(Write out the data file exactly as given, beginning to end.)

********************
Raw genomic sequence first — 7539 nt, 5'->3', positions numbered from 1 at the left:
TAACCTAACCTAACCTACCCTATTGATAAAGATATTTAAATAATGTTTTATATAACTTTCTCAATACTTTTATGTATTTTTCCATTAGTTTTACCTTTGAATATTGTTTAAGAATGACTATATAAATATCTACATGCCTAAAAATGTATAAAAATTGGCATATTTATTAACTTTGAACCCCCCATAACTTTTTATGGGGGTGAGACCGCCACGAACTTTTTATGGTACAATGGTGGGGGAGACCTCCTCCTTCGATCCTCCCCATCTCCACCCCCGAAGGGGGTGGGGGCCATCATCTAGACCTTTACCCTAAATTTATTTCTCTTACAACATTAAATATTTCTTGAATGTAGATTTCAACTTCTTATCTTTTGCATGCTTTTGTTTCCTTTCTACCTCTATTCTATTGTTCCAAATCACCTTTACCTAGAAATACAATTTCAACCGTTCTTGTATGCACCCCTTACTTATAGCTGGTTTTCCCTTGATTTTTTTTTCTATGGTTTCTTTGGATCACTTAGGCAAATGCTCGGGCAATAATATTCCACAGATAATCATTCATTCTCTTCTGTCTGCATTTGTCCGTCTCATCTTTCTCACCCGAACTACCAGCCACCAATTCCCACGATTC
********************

Raw genomic sequence first — 7539 nt, 5'->3', positions numbered from 1 at the left:
TAACCTAACCTAACCTACCCTATTGATAAAGATATTTAAATAATGTTTTATATAACTTTCTCAATACTTTTATGTATTTTTCCATTAGTTTTACCTTTGAATATTGTTTAAGAATGACTATATAAATATCTACATGCCTAAAAATGTATAAAAATTGGCATATTTATTAACTTTGAACCCCCCATAACTTTTTATGGGGGTGAGACCGCCACGAACTTTTTATGGTACAATGGTGGGGGAGACCTCCTCCTTCGATCCTCCCCATCTCCACCCCCGAAGGGGGTGGGGGCCATCATCTAGACCTTTACCCTAAATTTATTTCTCTTACAACATTAAATATTTCTTGAATGTAGATTTCAACTTCTTATCTTTTGCATGCTTTTGTTTCCTTTCTACCTCTATTCTATTGTTCCAAATCACCTTTACCTAGAAATACAATTTCAACCGTTCTTGTATGCACCCCTTACTTATAGCTGGTTTTCCCTTGATTTTTTTTTCTATGGTTTCTTTGGATCACTTAGGCAAATGCTCGGGCAATAATATTCCACAGATAATCATTCATTCTCTTCTGTCTGCATTTGTCCGTCTCATCTTTCTCACCCGAACTACCAGCCACCAATTCCCACGATTC